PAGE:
“It was during the war years,” my father began his story, “that I became a coffee shop owner.”
I had heard bits and pieces of this story of his, but now, in the leisure hours of the afternoon during his visit to St. Augustine in 1977, I felt he was ready to tell me the rest of it. After all, he was a natural story-teller, always eager to say something about his past and only needed a slight nudge to get going. So I let him talk without any interruptions.
“When you boys had gone to the village as soon as the Italians had begun to drop bombs, I stayed behind with your mother and continued my work for as long as I could. But the sawmill was near the harbor, where the Italians dropped their bombs, so I decided this was the wrong place to be at the time and moved further out trying to make a living opening a coffee shop. The best location for that kind of enterprise was the square at Agios Menas, a spot in the southern fringes of town where the trucks and buses stopped to pick up loads and passengers before departing for the villages in the interior in the afternoon. Shoppers also came from Cambos, the extensive olive grove, where most town dwellers had temporarily camped, for the olive trees, planted ages ago by the Venetians and having grown to a great height, provided a natural camouflage for setting up tents for living there and being protected from bombs that fell in town. These people also came to Agios Menas square to do their shopping, since most shops in town had closed or moved to other locations.
“So since Agios Menas had become the new center of our community and buzzed with activity, I decided this was the place for me to do some business. I was of course inexperienced in that line of work, but one of my cousins, Gerasimos, who had owned a donut shop in the central square, joined me in that venture and taught me how to make and serve coffee to customers and to conduct myself in the new business. It wasn’t a hard thing to do, and I learned quickly, wearing an apron and going around tables, cleaning up afterwards, and so forth.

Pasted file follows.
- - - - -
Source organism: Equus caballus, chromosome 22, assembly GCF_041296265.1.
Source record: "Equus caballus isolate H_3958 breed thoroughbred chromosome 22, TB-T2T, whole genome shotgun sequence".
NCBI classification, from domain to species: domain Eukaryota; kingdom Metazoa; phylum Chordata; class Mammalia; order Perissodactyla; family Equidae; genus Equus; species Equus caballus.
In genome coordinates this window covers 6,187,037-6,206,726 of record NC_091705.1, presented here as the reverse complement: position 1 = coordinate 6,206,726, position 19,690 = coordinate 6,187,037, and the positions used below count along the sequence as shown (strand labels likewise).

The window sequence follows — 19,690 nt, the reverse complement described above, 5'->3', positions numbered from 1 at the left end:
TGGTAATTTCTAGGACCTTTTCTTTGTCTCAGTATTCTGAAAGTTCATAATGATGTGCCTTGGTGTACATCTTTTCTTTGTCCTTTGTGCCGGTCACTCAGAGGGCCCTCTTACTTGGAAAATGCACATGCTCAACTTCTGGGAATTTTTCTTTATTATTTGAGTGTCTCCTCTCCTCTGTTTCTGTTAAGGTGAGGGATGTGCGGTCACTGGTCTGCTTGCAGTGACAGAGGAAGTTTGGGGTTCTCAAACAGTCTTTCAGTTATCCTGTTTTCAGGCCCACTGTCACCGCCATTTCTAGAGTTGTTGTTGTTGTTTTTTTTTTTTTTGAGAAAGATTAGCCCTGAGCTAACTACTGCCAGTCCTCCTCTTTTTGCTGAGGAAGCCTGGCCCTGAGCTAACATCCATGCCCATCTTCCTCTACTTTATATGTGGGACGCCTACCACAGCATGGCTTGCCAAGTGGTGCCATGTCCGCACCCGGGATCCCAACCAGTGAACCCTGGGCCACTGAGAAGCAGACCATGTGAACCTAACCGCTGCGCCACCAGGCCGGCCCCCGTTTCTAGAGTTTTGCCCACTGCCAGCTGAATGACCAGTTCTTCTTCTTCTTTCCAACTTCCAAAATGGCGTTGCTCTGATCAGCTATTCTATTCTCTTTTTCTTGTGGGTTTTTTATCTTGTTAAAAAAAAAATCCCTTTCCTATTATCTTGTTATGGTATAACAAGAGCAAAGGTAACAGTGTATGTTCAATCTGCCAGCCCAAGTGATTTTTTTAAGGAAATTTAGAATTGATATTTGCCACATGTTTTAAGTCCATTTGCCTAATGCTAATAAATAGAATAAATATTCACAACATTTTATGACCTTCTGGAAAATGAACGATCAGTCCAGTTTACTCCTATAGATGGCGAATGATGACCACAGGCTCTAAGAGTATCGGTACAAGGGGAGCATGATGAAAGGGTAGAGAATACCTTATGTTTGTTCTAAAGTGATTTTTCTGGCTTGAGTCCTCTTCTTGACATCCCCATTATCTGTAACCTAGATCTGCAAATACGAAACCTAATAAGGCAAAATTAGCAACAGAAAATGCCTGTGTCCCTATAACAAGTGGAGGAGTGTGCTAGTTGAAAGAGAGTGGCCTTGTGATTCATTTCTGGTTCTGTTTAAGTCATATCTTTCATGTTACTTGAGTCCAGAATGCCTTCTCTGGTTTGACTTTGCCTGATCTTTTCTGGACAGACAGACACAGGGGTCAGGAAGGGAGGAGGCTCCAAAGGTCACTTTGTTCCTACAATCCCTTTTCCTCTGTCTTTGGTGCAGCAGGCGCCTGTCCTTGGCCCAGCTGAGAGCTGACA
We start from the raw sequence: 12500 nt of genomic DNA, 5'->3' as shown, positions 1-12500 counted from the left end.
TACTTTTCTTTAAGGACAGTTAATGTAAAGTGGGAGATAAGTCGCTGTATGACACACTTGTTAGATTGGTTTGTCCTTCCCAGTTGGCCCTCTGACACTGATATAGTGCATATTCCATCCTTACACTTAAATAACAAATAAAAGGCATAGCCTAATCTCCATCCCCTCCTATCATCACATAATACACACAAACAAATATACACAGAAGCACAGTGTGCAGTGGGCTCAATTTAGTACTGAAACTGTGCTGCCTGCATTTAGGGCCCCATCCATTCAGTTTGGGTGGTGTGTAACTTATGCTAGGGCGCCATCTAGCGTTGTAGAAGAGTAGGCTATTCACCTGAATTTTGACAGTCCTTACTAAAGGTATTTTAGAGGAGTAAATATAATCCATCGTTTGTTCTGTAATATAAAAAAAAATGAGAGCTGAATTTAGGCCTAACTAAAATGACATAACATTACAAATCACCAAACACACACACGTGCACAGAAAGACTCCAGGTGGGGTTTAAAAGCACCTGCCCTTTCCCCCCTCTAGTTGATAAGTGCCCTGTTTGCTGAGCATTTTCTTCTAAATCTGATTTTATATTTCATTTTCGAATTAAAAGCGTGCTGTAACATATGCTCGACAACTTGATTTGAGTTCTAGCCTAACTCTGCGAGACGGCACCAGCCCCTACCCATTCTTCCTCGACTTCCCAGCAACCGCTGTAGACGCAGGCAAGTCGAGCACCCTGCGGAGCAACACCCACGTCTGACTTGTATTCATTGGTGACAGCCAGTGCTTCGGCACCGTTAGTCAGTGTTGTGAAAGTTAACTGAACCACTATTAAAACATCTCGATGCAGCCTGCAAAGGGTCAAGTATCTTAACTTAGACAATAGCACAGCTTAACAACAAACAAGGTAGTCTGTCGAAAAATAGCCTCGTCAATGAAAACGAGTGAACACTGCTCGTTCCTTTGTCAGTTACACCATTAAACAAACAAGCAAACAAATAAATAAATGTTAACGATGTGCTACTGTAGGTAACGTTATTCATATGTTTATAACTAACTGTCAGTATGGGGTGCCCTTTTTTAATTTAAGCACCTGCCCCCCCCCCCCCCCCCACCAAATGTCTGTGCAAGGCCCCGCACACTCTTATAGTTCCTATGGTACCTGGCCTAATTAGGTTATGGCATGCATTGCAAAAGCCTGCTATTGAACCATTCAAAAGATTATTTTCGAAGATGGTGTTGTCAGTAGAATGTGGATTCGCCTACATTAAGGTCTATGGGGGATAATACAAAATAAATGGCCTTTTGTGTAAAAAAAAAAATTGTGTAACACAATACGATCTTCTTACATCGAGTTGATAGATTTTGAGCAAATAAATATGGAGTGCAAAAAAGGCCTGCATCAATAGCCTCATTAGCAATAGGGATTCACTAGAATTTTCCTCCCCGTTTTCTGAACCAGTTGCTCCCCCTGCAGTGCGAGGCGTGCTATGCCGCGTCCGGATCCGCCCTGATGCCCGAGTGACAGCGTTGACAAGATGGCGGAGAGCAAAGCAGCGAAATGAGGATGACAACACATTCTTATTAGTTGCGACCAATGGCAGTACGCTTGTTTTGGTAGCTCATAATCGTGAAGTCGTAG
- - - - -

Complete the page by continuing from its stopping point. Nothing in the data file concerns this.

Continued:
“Gerasimos thought we could expand and sell wine too, along with mezedes–salted sardines, cheese, and chunks of meat on the spit–to satisfy those customers who wanted something to eat as they waited for the trucks to load. Gerasimos had some expertise with minor culinary chores, and I soon learned how to assist him, so the business soon started to yield some profit.
“We were housed in a one-floor shack that belonged to your Grandfather Christos, used by him or his sons to leave their beast there during their visits to town to do their shopping, or for storage of their produce from the olive grove a kilometer or two away at Cambos. Now, with bombs being dropped and sirens sounding, he stayed away, and the shack was sitting there idle, so I asked if I could use it for that purpose. He readily gave his consent, since he felt he owed me one, for I had helped him with the purchase of that property before the war.